It is no news that medical students of the University of Lagos, especially the MBBS students and their Dental counterparts run the most tedious, rigorous and longest of calendar in the school system – running a full year session (in the duration of months; ranging from 6 – 18 months per year) in contrast to semesters (in duration of 3 months per semester) being run by normal BSc. students which makes them stay up to “a decade” in school all together for the completion of their programs.

Six plus “X” number of years – where “X” is a positive integer to infinity with series of lectures, laboratory sessions, incourses, tests, clinical postings, end of posting exams, Objective Structured Clinical Examinations (OSCEs) and professional exams to crown it all up has been the usual routine of didactic learning, until this old way filled with struggle and inconsistency was revisited for millennial advancement by the Medical Education Development Unit (MEDU) headed then by Professor C.A.N. Okoromah – Consultant Paediatrician and Paediatric Cardiologist, College of Medicine, University of Lagos.

The new curriculum model, which is Student–centred, Problem–based, Integrated, Competency–based, Community–oriented, Electives and Systemic Curriculum model (SPICCES) – under monitoring and now in use by the newly inducted 200L MBBS/BDS students in the college, is structured to make learning very active, impactful and system based in all ramification.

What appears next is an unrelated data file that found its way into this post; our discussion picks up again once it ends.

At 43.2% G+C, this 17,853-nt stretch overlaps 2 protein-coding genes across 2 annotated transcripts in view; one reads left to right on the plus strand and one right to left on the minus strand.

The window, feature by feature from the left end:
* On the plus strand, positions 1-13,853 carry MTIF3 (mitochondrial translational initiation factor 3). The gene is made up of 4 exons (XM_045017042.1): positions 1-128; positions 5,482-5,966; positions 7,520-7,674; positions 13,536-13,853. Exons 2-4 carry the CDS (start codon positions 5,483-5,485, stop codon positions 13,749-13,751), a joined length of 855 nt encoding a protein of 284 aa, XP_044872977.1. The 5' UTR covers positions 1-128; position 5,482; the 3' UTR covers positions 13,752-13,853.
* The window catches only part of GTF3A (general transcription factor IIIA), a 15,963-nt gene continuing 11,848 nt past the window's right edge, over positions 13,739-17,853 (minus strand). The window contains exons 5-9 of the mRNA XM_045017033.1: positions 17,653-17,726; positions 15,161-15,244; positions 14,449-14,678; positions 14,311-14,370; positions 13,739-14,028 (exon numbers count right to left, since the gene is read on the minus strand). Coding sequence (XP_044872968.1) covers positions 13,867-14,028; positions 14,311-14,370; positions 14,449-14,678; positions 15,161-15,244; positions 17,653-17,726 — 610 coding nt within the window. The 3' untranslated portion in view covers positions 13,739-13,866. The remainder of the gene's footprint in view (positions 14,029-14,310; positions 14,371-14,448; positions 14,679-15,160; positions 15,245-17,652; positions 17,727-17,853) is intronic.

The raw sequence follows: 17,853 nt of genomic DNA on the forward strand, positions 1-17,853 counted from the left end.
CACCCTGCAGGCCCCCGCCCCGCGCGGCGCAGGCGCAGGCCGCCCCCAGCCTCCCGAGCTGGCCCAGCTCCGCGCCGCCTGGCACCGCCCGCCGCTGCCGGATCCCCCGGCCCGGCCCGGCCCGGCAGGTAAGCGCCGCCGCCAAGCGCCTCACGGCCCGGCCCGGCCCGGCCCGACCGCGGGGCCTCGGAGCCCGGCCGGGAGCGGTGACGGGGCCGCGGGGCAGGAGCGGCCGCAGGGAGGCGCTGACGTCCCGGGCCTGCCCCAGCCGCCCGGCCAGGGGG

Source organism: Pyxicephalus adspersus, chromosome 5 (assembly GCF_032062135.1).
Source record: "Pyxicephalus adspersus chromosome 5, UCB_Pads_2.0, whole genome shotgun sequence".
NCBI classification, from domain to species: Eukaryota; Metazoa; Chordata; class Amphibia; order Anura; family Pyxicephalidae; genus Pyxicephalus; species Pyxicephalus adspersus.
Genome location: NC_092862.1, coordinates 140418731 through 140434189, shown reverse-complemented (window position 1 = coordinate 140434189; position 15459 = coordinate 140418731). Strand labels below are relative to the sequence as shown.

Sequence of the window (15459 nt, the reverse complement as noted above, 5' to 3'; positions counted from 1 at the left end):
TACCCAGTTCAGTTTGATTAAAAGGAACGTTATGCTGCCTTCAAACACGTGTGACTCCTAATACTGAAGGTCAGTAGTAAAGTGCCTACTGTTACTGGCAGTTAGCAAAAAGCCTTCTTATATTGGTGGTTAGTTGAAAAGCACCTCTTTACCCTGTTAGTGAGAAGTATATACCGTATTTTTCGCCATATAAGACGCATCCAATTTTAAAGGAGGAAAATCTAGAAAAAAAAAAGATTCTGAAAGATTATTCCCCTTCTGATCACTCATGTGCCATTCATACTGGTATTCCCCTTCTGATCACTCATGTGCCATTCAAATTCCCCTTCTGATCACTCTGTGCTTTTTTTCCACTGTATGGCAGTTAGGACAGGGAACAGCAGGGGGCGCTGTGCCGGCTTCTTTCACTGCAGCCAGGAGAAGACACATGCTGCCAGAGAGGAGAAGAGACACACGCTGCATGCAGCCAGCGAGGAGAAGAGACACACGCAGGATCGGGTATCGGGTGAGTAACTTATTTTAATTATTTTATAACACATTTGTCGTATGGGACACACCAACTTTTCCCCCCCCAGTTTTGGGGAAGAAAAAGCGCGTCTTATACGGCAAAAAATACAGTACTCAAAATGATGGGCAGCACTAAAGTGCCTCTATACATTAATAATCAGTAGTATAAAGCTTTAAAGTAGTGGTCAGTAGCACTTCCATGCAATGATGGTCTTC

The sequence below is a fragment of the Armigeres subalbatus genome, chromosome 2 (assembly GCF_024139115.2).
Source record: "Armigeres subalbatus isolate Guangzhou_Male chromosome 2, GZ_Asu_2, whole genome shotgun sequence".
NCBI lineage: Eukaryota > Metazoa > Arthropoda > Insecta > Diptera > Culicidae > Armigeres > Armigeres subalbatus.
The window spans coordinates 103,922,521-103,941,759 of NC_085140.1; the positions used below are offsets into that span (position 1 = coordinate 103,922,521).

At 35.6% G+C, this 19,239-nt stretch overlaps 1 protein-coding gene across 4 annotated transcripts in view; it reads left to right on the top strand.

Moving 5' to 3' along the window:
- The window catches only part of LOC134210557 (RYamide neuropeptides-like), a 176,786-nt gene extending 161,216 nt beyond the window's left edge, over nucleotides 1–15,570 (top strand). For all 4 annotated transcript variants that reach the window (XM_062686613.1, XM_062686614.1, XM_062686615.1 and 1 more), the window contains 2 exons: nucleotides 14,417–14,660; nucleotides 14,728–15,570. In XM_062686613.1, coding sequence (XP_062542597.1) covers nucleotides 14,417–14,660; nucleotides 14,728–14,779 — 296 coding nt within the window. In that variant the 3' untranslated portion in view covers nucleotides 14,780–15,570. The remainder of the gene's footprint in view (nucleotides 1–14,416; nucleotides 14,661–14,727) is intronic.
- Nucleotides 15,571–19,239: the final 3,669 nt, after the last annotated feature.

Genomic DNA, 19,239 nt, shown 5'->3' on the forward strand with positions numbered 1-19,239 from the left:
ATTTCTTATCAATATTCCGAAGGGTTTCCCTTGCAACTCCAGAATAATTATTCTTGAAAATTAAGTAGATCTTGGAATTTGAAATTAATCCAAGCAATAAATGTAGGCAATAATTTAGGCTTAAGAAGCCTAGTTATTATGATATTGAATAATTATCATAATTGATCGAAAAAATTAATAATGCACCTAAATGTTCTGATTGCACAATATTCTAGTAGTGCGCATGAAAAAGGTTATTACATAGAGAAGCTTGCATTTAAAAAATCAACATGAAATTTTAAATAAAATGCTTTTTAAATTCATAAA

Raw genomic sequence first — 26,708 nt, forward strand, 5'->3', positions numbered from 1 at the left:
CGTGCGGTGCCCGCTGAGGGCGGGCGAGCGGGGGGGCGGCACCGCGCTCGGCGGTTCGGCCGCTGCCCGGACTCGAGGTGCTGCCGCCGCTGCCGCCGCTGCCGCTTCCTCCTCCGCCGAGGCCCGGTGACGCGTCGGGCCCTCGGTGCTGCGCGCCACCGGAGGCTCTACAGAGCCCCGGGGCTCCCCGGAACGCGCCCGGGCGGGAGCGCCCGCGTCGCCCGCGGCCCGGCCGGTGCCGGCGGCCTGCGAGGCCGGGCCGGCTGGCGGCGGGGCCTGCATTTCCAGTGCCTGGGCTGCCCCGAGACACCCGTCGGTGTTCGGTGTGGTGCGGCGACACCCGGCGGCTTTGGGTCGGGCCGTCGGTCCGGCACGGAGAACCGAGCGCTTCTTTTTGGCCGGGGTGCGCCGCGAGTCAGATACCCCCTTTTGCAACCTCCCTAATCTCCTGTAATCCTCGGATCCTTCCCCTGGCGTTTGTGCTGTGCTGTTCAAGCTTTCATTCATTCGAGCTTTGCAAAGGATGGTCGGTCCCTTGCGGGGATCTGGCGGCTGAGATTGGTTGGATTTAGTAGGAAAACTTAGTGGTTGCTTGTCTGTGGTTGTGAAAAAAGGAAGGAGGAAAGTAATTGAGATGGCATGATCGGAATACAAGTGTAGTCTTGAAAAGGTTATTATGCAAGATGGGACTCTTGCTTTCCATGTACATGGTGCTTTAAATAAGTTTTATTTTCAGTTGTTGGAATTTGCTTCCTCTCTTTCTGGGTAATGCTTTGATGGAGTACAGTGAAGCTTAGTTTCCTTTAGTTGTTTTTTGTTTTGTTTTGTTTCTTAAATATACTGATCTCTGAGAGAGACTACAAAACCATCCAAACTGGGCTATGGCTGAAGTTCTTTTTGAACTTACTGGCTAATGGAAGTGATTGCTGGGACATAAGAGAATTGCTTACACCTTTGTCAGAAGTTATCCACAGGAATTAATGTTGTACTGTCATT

Basic medical courses are arranged in ways they can be vertically and horizontally relatable also well understood unlike the traditional “rush-through-all-crash-course” method, some of us had the “luxury” to be a part of. Now incourses/tests for basic medical courses would be weekly in phases, learning in smaller assigned groups, sessions in semesters (although 3 semesters per session, still leaving us to spending up to a year in each class but detailed and useful). The beauty of this new curriculum is that it makes active learning and equal functioning; effective, efficient and easier for both students and teachers.

Even the orthodox way of writing professional exams at a stretch of 3-days-consecutively for 2 weeks in 200L has been changed, which is a whole lot of relief of the “rush stress”. During the manifesto night of Association of Medical Students University of Lagos (AMSUL) on Tuesday, 14th of February; the curriculum was pointed at by one of the aspirants, promising to make moves on having a meeting between the student bodies and the various faculty heads and members involved in the Curriculum redesign (buttressing the interview of the Director of MEDU, by the AMSUL Editorial Board sometime back), to give us a proper view, in-depth understanding and interpretation of the curriculum, so we can maximize its benefits to the best of its and our potential.

Nevertheless, we applaud this commendable effort and change input by the MEDU – now under the directives of Professor Adegoke of Physiology Department – to promote, improve and better the medical education of students in our prestigious University of First choice and Nations pride. Hence, making us match up to the standards of international medical schools and we do hope that this change effort that has started would be followed through and adhered to, to bring the much desire effect anticipated and wanted in the college.

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